The Bastogne War Museum is a World War II museum focusing on the Battle of the Bulge. It is located a few kilometers northeast of the Bastogne city center in the Belgian province of Luxembourg.
The museum is located on the former Bastogne Historical Centre site and was opened in 2014. It features a highly interactive audio tour walkthrough which lasts at least two hours. It also showcases many artifacts from the events leading up to and the battle of Bastogne itself, three immersive shows and the story of four fictional characters involved in the battle. The main exhibition progresses chronologically and presents a timeline before, during and after the offensive. There are also a museum shop and a café.
Next to the museum lies the Mardasson Memorial sited on the same grounds. The large monument is a tribute to the 76,890 American casualties or missing soldiers from the Battle of the Bulge. Numerous texts are engraved on it as well as all US states and the involved US divisions. Visitors can walk atop the 12-meter high monument via spiral stairs.References:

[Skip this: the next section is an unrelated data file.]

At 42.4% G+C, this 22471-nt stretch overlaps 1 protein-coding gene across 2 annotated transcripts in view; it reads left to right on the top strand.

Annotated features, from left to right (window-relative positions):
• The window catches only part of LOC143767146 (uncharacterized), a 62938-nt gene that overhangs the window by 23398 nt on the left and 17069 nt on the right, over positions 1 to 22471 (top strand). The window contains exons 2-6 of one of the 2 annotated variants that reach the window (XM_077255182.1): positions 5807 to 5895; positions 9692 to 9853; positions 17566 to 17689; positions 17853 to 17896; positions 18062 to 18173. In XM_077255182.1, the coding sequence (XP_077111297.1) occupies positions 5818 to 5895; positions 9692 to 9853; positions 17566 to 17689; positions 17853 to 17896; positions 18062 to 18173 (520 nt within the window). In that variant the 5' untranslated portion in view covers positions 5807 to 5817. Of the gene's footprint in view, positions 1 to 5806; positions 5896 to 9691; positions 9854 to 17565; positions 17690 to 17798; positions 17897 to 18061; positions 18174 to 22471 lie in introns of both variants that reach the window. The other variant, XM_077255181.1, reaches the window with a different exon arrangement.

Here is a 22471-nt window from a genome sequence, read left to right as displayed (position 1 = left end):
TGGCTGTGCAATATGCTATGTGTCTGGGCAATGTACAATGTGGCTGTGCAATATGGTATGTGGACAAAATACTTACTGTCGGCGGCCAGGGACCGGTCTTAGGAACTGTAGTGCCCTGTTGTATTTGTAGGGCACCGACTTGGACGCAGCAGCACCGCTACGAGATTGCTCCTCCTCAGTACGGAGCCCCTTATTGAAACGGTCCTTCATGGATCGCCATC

The Church of St Eustace was built between 1532-1632. St Eustace"s is considered a masterpiece of late Gothic architecture. The church’s reputation was strong enough of the time for it to be chosen as the location for a young Louis XIV to receive communion. Mozart also chose the sanctuary as the location for his mother’s funeral. Among those baptised here as children were Richelieu, Jeanne-Antoinette Poisson, future Madame de Pompadour and Molière, who was also married here in the 17th century. The last rites for Anne of Austria, Turenne and Mirabeau were pronounced within its walls. Marie de Gournay is buried there.
The origins of Saint Eustache date back to 13th century. The church became a parish church in 1223, thanks to a man named Jean Alais who achieved this by taxing the baskets of fish sold nearby, as granted by King Philip Augustus. To thank such divine generosity, Alais constructed a chapel dedicated to Sainte-Agnès, a Roman martyr.